Single-payer healthcare systems ensure coverage for 100% of citizens. This reduces the total cost through administrative savings and cost containment, as well as through access to preventative medicine.

Hospitals would no longer have unpaid bills, collection departments, or highly involved billing systems, all of which would add dramatically to savings.

Small businesses and start-ups would be able to offer the exact same coverage as large corporations thus leveling the playing field for small businesses.

Large, frugal corporations like Walmart would no longer be a drain on the tax base, as they'd be covered just like everyone else.

Single payer means Papa can focus on his pizzas, it means seniors will have zero health care costs in their old age, and it means our 'job creators' can focus on creating jobs and not deciding if their female employees deserve birth control pills or not.

Please sign this petition and then share it on Facebook, Twitter, reddit and by email or text.

Reposted from mooremusings by Shockwave Editor's Note: We need Single Payer supporters in the Democratic party state convention. -- Shockwave

As a progressive activist in Los Angeles, I always encounter other progressives who are frustrated by the glacial pace of change, but are unaware of how they can become influential above and beyond voting for or giving money to a particular candidate. Years ago, I was one of those people who knew nothing about the inner workings of the Democratic Party. Today, I am 2nd Vice President of the Culver City Democratic Club, a member of the Los Angeles County Democratic Party Central Committee, and a delegate to the Democratic State Central Committee (DSCC). My membership in these organizations allows me to vote on endorsements for Democratic candidates running in local and state elections - a powerful position to have, which I will explain below.


California State Democratic Convention

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Reposted from jpmassar by jpmassar

This is Alyssa.

Alyssa May Day

If you read my diaries you might remember Alyssa from this account.

Alyssa also used to write Haiti diaries here on Daily Kos as allie123. She's had multiple sclerosis for many years now, and eventually it got bad enough that she couldn't write them any more. But she can still tweet! Now she is Occupy Oakland's unofficial official tweeter.

Alyssa needs medication that costs $30,000 a year to allow her to keep going strong. Her insurance company, PacificCare, is supposed to handle that.

This is PacificCare.


This is how PacificCare operates.

California regulators are seeking fines of up to $9.9 billion from health insurer PacifiCare over allegations that it repeatedly mismanaged medical claims, lost thousands of patient documents, failed to pay doctors what they were owed and ignored calls to fix the problems.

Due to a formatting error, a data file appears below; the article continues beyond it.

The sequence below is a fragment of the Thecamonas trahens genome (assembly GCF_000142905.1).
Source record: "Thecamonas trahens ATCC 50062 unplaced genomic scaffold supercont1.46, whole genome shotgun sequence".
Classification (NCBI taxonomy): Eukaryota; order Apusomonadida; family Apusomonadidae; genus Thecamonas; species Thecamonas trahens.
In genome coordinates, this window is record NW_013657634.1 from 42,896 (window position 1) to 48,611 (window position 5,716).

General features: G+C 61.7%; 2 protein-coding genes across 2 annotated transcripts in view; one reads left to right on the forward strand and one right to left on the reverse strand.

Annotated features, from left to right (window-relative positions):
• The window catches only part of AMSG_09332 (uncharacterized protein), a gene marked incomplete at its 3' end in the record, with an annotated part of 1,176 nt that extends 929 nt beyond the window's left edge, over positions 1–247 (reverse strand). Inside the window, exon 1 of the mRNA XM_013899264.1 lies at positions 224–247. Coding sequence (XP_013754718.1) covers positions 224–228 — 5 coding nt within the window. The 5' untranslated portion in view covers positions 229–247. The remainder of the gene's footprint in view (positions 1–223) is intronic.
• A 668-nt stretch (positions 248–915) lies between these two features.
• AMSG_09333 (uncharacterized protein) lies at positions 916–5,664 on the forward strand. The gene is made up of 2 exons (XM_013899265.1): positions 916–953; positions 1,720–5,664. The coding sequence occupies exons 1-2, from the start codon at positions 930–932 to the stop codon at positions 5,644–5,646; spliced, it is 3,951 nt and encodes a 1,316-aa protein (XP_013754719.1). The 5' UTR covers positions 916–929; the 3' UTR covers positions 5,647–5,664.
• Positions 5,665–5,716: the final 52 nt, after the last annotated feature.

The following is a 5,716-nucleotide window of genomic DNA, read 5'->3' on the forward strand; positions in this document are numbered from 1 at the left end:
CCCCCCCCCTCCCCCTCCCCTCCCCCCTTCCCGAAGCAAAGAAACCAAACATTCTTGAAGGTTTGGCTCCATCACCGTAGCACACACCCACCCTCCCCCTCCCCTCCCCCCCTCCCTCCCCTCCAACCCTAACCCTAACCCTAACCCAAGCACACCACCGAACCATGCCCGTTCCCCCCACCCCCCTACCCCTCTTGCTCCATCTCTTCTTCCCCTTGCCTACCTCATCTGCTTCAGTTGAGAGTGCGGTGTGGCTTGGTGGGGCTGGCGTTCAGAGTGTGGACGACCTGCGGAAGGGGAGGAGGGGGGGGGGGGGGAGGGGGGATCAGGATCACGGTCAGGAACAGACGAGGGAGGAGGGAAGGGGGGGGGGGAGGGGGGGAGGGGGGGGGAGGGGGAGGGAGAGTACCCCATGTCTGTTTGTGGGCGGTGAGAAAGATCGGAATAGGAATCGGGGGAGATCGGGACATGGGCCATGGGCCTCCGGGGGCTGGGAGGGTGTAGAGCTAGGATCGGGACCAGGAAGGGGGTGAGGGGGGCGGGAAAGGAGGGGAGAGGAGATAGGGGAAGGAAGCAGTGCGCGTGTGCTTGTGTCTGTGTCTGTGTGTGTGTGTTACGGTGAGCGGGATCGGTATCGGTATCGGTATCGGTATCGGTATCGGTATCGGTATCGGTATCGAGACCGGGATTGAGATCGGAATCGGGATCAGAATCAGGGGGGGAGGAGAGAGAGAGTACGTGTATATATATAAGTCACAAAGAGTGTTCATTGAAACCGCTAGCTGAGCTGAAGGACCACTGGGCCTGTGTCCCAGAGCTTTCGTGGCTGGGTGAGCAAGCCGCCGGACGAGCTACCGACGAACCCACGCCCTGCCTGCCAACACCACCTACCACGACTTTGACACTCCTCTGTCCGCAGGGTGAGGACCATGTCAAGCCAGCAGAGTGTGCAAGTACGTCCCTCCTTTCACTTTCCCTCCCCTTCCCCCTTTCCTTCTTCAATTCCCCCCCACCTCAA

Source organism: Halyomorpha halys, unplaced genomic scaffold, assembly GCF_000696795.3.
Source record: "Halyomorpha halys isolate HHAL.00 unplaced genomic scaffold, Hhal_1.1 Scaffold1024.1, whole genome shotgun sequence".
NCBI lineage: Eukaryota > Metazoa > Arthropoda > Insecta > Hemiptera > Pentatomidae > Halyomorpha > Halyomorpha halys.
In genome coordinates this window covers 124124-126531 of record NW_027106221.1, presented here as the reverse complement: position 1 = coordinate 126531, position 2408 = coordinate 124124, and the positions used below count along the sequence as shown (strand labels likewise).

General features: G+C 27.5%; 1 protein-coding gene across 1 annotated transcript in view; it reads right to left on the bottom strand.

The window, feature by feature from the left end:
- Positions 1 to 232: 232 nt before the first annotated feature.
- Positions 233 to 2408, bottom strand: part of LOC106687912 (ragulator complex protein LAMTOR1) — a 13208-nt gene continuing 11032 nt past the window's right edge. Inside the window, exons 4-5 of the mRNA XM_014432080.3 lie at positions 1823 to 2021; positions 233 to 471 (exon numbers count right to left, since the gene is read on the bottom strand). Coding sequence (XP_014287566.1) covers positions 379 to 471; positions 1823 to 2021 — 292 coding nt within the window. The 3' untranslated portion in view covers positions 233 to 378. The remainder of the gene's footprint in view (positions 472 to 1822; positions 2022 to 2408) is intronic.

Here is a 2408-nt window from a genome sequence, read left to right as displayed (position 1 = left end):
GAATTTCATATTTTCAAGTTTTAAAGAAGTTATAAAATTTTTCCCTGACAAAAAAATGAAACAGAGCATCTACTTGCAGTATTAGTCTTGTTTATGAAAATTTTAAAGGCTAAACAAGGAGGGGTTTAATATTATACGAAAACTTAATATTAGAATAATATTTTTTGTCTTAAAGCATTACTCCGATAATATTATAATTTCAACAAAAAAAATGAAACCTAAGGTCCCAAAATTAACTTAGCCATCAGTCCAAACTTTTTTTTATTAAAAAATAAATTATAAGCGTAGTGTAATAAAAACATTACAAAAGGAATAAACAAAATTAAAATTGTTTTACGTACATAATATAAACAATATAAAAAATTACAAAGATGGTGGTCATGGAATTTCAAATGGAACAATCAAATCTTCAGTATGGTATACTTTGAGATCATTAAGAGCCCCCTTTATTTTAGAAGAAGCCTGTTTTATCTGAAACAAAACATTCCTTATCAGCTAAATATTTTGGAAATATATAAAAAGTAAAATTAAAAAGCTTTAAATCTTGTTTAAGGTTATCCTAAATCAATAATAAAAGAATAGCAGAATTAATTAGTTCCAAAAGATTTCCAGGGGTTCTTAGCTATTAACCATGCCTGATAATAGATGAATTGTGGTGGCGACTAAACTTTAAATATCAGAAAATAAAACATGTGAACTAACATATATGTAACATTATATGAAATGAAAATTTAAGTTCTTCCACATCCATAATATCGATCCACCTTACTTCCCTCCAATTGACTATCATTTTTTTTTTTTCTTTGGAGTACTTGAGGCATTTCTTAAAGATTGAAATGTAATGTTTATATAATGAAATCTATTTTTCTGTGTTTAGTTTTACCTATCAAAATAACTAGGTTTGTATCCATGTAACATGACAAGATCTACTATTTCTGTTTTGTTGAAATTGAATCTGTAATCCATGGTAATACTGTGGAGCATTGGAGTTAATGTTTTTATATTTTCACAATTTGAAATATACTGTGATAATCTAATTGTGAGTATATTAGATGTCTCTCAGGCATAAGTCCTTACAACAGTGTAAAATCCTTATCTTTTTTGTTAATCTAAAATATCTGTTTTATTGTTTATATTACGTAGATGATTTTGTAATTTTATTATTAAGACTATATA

In court filings and other documents, the California Department of Insurance says PacifiCare violated state law nearly 1 million times from 2006 to 2008

This is PacificCare's profit for the year: $5,000,000,000 (that's right, billion).

Despite (or because of) this, PacificCare has multiple assholes in it. They play the same game with Alyssa every three months, denying her a prescription refill, hoping she'll give up in frustration. After days of persistence on Alyssa's part, calling and holding, calling and holding, they ultimately give her what she is entitled to by law -- her medicine. And they've been playing this cruel game for years.

Below is Alyssa's latest story. It took place over the span of about four hours two days ago, and like all of Alyssa's stories nowdays, it is a tale told in tweets.

Woven through it, though, is a much bigger lesson than simply one of persistence. It a lesson of why health insurance companies like those that exist in America are a plague on society, a horrible cancer on the economy, a pyschological nightmare to millions of Americans, and the real death panel to hundreds of thousands, if not millions, of others.  And why they need to go away.

Let us begin.

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Reposted from james321 by jpmassar

Can we make this go viral? It's a White House petition for single payer health care (i.e. Medicare for all), and it's in desperate need of some tender loving care from progressives who truly care about social justice and equity.

Here's the text:

Single-payer healthcare systems ensure coverage for 100% of citizens. This reduces the total cost through administrative savings and cost containment, as well as through access to preventative medicine.

Hospitals would no longer have unpaid bills, collection departments, or highly involved billing systems, all of which would add dramatically to savings.

Small businesses and start-ups would be able to offer the exact same coverage as large corporations thus leveling the playing field for small businesses.

Large, frugal corporations like Walmart would no longer be a drain on the tax base, as they'd be covered just like everyone else.

Let's do it: everybody in, nobody out. Please sign the petition here.
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Reposted from pianogramma by Shockwave

One of my two daughters was born with a complex, highly variable genetic disorder capable of affecting virtually every organ system and associated with a high risk of cancer. Now approaching 40, she was diagnosed in infancy but fortunately escaped the dreaded childhood manifestations: severe cognitive impairment, skeletal deformities, malignant tumors of the eye and central nervous system. She was the dearest, sweetest little girl, bright as a button. Problems, including depression, issues with planning/organizing/multi-tasking, and mild cosmetic disfigurement, began with the onset of puberty. She required her first surgery, to remove a large tumor in her thigh that made it painful to sit, as a junior in college. Long story short, she would have gone blind in both eyes at 26 and died a quadriplegic at 28 and again at 32 without expert surgical intervention. Along the way she sensibly decided she would never have children.